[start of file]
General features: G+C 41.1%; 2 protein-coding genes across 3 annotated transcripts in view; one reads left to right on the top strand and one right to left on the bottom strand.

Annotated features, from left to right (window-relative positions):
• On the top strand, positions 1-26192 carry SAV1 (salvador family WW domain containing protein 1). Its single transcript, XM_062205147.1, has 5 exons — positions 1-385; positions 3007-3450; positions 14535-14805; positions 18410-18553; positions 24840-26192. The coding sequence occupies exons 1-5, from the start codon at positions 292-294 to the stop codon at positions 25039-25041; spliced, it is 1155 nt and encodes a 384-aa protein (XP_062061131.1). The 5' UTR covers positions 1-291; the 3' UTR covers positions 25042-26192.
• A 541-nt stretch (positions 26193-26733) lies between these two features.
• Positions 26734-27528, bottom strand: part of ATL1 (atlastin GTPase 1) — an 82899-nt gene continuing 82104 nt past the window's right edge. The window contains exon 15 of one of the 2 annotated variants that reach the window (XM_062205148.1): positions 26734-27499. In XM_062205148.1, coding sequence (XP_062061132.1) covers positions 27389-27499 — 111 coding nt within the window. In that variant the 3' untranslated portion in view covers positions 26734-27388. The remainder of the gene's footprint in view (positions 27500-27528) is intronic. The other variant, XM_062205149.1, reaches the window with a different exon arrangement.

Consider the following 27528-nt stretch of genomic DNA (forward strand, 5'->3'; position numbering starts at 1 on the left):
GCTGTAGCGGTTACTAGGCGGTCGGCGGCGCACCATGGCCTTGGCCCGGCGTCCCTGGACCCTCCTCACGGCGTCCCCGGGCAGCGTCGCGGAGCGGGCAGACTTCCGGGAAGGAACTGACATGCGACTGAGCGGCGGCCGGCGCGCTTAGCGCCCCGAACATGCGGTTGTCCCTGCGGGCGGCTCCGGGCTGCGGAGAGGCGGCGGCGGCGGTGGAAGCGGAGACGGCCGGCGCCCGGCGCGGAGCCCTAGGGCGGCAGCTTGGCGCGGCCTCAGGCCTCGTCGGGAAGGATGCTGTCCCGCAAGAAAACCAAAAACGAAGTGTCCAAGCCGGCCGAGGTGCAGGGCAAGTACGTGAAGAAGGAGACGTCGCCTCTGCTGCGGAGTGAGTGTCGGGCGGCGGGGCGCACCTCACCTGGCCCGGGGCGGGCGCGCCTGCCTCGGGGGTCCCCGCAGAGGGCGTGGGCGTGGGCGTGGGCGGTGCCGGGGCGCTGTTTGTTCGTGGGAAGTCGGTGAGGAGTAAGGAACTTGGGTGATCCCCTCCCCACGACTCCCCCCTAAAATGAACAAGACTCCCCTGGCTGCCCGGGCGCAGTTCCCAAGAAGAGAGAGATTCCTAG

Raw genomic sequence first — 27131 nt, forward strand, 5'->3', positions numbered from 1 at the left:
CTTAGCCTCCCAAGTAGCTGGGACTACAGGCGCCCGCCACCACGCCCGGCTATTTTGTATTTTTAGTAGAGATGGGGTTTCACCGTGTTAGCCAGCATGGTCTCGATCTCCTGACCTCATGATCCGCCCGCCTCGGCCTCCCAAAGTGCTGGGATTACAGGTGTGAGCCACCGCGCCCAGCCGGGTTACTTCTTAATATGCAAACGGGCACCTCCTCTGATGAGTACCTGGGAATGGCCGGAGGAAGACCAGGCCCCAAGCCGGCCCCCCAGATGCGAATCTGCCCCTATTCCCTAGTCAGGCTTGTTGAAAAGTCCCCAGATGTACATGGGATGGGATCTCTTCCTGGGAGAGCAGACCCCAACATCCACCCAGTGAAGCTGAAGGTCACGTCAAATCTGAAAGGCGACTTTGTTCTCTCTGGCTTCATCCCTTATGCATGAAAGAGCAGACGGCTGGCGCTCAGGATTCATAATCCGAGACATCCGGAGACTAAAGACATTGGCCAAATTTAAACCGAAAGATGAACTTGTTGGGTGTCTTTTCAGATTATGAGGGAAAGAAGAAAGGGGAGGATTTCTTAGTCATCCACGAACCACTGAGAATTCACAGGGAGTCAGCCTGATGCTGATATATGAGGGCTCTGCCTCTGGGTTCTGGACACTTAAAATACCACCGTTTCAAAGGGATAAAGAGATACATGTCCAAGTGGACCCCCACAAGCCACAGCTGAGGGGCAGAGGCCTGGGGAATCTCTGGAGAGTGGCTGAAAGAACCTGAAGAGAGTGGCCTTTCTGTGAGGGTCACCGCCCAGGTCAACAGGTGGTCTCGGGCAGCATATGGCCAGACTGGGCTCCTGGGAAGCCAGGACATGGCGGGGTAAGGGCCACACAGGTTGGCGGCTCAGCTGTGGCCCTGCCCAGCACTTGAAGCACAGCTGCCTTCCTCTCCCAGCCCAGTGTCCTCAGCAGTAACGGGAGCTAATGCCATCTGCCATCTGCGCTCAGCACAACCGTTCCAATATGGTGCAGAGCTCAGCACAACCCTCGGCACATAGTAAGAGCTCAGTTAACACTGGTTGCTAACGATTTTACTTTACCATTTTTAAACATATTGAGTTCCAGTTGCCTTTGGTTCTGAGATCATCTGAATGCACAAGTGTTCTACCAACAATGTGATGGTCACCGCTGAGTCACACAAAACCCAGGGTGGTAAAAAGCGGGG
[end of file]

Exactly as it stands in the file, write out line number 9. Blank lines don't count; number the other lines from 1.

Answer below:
CTTAGCCTCCCAAGTAGCTGGGACTACAGGCGCCCGCCACCACGCCCGGCTATTTTGTATTTTTAGTAGAGATGGGGTTTCACCGTGTTAGCCAGCATGGTCTCGATCTCCTGACCTCATGATCCGCCCGCCTCGGCCTCCCAAAGTGCTGGGATTACAGGTGTGAGCCACCGCGCCCAGCCGGGTTACTTCTTAATATGCAAACGGGCACCTCCTCTGATGAGTACCTGGGAATGGCCGGAGGAAGACCAGGCCCCAAGCCGGCCCCCCAGATGCGAATCTGCCCCTATTCCCTAGTCAGGCTTGTTGAAAAGTCCCCAGATGTACATGGGATGGGATCTCTTCCTGGGAGAGCAGACCCCAACATCCACCCAGTGAAGCTGAAGGTCACGTCAAATCTGAAAGGCGACTTTGTTCTCTCTGGCTTCATCCCTTATGCATGAAAGAGCAGACGGCTGGCGCTCAGGATTCATAATCCGAGACATCCGGAGACTAAAGACATTGGCCAAATTTAAACCGAAAGATGAACTTGTTGGGTGTCTTTTCAGATTATGAGGGAAAGAAGAAAGGGGAGGATTTCTTAGTCATCCACGAACCACTGAGAATTCACAGGGAGTCAGCCTGATGCTGATATATGAGGGCTCTGCCTCTGGGTTCTGGACACTTAAAATACCACCGTTTCAAAGGGATAAAGAGATACATGTCCAAGTGGACCCCCACAAGCCACAGCTGAGGGGCAGAGGCCTGGGGAATCTCTGGAGAGTGGCTGAAAGAACCTGAAGAGAGTGGCCTTTCTGTGAGGGTCACCGCCCAGGTCAACAGGTGGTCTCGGGCAGCATATGGCCAGACTGGGCTCCTGGGAAGCCAGGACATGGCGGGGTAAGGGCCACACAGGTTGGCGGCTCAGCTGTGGCCCTGCCCAGCACTTGAAGCACAGCTGCCTTCCTCTCCCAGCCCAGTGTCCTCAGCAGTAACGGGAGCTAATGCCATCTGCCATCTGCGCTCAGCACAACCGTTCCAATATGGTGCAGAGCTCAGCACAACCCTCGGCACATAGTAAGAGCTCAGTTAACACTGGTTGCTAACGATTTTACTTTACCATTTTTAAACATATTGAGTTCCAGTTGCCTTTGGTTCTGAGATCATCTGAATGCACAAGTGTTCTACCAACAATGTGATGGTCACCGCTGAGTCACACAAAACCCAGGGTGGTAAAAAGCGGGG